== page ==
What is really surprising about The Praise Singer is how little excitement it generates in comparison with some of its predecessors, such as The Mask of Apollo (1966) or The Persian Boy (1972). That bizarre sexual tension which has always hitherto supplied Miss Renault’s fiction, modern no less than historical, with its crackling voltage and most characteristic tone, a highly strung mood of controlled intellectual hysteria, has now completely vanished. All that remains is a bundle of the old props: comradely male lovers (peripheral, now, to the main action), perfunctory father-hatred, the structure of a typical Renault Bildungsroman. For whatever reason, the fuel is gone that maintained that fire; the resultant flatness recalls, for me, Carson McCullers’s limp, late novel Clock Without Hands, dutifully dedicated to her analyst. Simonides, apart from being Miss Renault’s only poet-narrator, is by far the most tepid sexually of her heroes; and viewed through his eyes the erotic ambiance of the Peisistratid court comes to resemble nothing so much as that long, stupefying, lower-middle-class gay birthday party which formed the centerpiece of The Charioteer. No one would guess from this novel that sixth-century Athens and Ionia were enjoying a period of dazzling intellectual and cultural expansion, unashamedly elitist, the excitement of which still has the power to touch us today.
What we get instead is a series of vignettes, a tourist’s guide to the period, dutifully researched and paraded. Lame Hipponicus snarls choliambics from the gutter. Anacreon is rescued from Samos by warship. Onomacritus forges oracles, Homer gets a Peisistratid recension, Psiax—at Hipparchus’ suggestion, and in Exekias’ workshop!—begins red-figure pottery,1 Theodorus hollow-casts in bronze, Polycrates is impaled (with characteristic anatomical accuracy): Cyrus, Darius, and “vicious mad dog Kambyses” strike attitudes offstage. Miss Renault doesn’t miss a turn. Not content with giving us a thumbnail sketch of “mad” Pythagoras, she also provides him with a tattooed Thracian servant called—wait for it—Zamolxis, who (as knowledgeable readers of Herodotus will instantly deduce) returns to the Getae and is worshipped as a quasi-divine sage. There are set-pieces on the Olympic Games and the Panathenaic Procession, with Cimon’s famous mares duly winning their third victory. About the only famous historical character who doesn’t get an extended plug is Pindar, and since he and Simonides were rivals, this can be put down to narrator’s jealously rather than author’s forgetfulness.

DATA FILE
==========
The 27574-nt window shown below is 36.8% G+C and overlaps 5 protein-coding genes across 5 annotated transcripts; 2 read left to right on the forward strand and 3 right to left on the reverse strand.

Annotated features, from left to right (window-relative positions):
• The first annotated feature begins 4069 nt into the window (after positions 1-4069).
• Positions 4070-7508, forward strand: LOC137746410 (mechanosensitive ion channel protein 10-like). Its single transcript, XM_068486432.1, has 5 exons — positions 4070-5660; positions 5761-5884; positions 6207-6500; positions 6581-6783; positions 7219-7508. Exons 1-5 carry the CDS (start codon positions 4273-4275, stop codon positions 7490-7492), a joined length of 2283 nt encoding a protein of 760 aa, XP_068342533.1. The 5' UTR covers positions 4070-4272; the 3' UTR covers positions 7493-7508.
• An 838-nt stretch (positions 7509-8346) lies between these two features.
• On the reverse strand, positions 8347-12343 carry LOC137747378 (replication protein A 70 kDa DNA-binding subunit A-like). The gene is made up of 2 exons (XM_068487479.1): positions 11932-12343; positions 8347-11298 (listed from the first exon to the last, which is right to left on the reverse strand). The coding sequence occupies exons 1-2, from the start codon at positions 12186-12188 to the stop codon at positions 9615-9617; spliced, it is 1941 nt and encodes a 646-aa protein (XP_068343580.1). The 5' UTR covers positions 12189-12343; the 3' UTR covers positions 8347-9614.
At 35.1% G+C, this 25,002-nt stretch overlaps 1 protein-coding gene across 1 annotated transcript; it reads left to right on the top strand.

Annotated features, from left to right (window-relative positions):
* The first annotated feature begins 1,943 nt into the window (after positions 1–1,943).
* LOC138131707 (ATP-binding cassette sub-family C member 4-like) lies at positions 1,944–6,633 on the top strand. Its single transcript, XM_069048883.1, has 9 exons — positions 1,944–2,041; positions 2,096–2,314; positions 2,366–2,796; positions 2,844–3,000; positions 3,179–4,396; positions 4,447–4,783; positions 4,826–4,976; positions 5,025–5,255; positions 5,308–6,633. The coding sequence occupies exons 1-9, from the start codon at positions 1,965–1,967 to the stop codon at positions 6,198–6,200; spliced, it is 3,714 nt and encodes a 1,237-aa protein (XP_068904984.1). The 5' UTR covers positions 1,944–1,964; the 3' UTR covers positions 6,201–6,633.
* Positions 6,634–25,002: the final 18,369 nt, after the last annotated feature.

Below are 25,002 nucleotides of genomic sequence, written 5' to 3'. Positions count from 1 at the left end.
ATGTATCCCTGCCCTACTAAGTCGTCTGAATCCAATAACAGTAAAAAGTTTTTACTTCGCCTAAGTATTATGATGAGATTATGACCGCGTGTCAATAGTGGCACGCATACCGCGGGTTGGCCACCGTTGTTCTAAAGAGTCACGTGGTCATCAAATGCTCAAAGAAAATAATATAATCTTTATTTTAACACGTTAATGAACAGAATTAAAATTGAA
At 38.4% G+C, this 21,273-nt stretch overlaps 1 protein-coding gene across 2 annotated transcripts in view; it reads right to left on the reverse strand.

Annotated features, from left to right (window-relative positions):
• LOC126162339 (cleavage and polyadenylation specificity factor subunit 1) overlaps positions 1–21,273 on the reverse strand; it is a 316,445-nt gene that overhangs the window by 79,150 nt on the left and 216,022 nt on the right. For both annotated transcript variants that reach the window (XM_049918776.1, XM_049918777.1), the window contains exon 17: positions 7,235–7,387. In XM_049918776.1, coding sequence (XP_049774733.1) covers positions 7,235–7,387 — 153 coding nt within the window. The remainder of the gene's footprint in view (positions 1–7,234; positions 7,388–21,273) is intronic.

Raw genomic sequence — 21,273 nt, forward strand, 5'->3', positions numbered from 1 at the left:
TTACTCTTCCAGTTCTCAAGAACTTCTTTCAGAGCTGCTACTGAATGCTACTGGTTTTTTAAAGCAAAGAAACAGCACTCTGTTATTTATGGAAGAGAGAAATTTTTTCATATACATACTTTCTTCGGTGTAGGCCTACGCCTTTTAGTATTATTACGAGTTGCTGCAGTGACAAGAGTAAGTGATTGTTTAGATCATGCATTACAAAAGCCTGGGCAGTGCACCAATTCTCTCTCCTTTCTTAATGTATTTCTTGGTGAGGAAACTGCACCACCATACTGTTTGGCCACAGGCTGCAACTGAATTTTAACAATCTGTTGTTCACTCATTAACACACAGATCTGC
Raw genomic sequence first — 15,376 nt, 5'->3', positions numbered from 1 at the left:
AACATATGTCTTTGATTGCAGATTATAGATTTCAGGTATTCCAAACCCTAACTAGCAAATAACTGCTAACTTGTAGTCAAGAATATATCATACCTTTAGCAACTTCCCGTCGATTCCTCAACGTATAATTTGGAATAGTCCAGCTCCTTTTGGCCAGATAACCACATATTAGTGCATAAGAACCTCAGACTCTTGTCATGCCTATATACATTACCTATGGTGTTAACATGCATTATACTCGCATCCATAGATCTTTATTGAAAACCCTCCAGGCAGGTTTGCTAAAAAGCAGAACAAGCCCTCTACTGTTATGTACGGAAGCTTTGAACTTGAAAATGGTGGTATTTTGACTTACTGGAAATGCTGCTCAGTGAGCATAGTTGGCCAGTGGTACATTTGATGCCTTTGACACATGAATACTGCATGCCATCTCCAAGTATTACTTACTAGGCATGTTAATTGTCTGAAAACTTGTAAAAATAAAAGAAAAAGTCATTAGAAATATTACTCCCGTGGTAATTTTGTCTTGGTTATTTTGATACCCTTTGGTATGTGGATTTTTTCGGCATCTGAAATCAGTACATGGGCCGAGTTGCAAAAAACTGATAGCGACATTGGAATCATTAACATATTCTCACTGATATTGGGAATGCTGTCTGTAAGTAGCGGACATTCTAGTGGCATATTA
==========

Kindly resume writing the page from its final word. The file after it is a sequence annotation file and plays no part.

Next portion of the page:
Simonides himself, that dogged, colorless craftsman, is researched with equally painstaking and piecemeal historical literalism. We even hear about his gift for mnemonics; and to judge from some passages, it looks as though Miss Renault was impressed by that Pindaric scholiast who credited Simonides with a weakness for digression. Though narrated in the poet’s old age, The Praise Singer ends with the assassination of Hipparchus: presumably the poet’s career during the Persian Wars, when he was a friend of both Themistocles and the Spartan Pausanias, and much in demand to celebrate heroic gestes such as Leonidas’ last stand at Thermopylae, is being reserved for a sequel. One interesting feature of the Renault historical canon is the regular arrangement of the novels in sequential pairs: The Last of the Wine and The Mask of Apollo; The King Must Die and The Bull from the Sea; Fire from Heaven and The Persian Boy. If The Praise Singer adheres to this pattern, we should in due course get a follow-up covering the Ionian Revolt, Marathon, and Salamis: episodes both factually and emotionally strong enough—in contradistinction to Simonides’ memoirs—to carry the reader on their own.